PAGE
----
Recently I watched Gabrielle Hamilton make a particularly delicious-looking dish on ‘The Mind of a Chef’. She chargrilled aubergines over the open flame of a gas burner, then turned them into a simple but sumptuous spread with lemon juice, olive oil, parsley and freshly-baked flatbread. Around the same time a friend told me about an Ottolenghi/ Tamimi recipe for burnt aubergine soup. I decided to give those aubergines a try and ended up with this pumpkin-sweet potato-aubergine mix. It’s a warming, spicy and smooth soup, perfect for chilly autumn days. I didn’t dare roasting aubergines over the open flame in my kitchen but instead chose to grill them in the oven, which achieves – I find – the same result: the burnt aubergine has a light smokey flavor, which is a perfect complement to the sweetness of the pumpkin and the deep aroma of the za’atar. Try it, I’m sure you will love it!
For some reason, kale is still rare in Germany. It’s strange because kale – or green cabbage – is one of the most traditional German greens – typically cooked for hours with slices of sausage, it was my grandfather’s favorite dish for example. But the whole modern kale movement has almost evaded us here. Which is why whenever I see kale somewhere, I buy it. My favorite way to prepare kale is in salads, such as this one from Choosing Raw, which inspired me to make the sesame-flavored version here. To be eaten raw, the kale leaves should get a good massage with the dressing first, don’t hesitate to crunch them until they are a little wilted. With rice and red cabbage they make a quick, super healthy and yet filling salad.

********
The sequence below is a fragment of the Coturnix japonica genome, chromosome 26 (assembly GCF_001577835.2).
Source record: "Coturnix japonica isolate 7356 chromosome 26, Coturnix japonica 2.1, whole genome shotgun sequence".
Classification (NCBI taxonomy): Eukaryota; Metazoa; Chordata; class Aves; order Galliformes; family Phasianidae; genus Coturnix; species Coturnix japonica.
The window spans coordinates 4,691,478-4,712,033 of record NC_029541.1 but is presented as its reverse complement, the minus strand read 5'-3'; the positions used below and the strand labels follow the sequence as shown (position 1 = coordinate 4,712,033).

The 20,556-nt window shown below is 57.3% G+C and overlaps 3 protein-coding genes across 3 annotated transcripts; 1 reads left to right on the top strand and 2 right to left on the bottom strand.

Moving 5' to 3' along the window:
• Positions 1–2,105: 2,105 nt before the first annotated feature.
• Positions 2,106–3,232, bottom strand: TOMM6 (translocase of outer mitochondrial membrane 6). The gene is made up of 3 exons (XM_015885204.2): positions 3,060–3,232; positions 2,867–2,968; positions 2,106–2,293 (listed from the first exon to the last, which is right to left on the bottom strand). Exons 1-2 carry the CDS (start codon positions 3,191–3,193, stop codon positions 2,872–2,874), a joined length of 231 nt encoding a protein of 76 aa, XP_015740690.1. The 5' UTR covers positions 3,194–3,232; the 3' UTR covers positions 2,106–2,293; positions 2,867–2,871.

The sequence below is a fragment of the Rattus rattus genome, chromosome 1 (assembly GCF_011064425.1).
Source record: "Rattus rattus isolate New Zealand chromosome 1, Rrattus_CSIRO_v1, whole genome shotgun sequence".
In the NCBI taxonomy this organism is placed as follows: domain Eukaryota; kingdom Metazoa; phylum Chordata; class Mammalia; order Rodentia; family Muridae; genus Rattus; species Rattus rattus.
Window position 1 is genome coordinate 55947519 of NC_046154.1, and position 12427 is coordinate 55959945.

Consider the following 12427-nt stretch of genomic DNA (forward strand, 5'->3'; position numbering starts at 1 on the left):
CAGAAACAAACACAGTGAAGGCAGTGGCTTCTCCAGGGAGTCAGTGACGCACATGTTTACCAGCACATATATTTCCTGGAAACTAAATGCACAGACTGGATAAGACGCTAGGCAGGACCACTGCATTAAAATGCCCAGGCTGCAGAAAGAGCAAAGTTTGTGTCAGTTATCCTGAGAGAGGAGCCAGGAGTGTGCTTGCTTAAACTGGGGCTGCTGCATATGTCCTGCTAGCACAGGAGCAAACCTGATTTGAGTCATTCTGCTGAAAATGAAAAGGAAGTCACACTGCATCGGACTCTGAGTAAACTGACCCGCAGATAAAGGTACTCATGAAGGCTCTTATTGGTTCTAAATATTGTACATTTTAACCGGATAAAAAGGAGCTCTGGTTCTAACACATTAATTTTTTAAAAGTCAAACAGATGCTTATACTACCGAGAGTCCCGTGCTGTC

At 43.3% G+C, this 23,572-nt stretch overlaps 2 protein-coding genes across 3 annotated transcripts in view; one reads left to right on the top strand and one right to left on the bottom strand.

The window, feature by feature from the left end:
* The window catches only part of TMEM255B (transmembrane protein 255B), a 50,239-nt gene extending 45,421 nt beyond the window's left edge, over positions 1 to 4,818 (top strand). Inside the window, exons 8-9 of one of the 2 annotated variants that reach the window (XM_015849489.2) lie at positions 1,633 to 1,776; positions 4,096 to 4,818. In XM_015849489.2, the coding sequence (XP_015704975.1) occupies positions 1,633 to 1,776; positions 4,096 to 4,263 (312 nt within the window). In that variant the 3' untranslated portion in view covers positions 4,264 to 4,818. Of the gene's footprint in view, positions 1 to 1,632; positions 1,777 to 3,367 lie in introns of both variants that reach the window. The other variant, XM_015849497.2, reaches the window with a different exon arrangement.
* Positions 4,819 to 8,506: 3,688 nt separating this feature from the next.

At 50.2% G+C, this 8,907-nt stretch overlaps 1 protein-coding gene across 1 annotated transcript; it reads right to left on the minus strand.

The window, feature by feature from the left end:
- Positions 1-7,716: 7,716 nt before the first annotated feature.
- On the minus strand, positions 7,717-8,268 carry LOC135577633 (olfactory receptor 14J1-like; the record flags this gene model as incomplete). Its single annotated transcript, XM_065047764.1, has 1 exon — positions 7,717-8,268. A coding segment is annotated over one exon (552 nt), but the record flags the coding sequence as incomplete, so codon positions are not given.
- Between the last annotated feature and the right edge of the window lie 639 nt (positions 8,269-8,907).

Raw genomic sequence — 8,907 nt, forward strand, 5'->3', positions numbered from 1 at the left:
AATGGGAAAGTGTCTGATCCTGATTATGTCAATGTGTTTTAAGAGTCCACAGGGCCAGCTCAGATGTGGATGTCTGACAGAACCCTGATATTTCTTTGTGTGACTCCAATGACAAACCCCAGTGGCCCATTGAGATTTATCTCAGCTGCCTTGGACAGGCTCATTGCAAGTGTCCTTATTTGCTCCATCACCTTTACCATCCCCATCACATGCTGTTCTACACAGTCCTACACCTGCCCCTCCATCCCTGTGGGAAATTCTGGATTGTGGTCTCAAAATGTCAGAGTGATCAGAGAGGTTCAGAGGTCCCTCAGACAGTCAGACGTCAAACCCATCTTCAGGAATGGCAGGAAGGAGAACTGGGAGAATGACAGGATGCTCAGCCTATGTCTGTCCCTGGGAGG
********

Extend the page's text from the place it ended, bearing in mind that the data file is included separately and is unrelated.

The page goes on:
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This was inspired by Flammkuchen or tarte flambée, something that’s common in south-western Germany and in the Alsace region of France. Traditionally it’s topped with onions and speck. I got the idea for this vegan version from a café in Berlin (Südblock, right at Kottbusser Tor in Kreuzberg, if you’re ever in the area), which serves a flatbread with beets, potatoes and feta cheese. It’s really delicious. I decided to replace the feta with this equally delicious cashew-garlic cream, which I had been experimenting with for pizza a while ago. That cream is so good, it’s hard not to eat all of it right away. And the mix of beetroot and potatos is also very satisfying. The dough needs no yeast but just water and flour and a little oil. If you’d like to make this gluten-free, just replace the spelt with chickpea flour. In that case, bake it for a few minutes longer. You can find the recipe for this also on Nourish – a great new website on food, cooking and eating, have a look…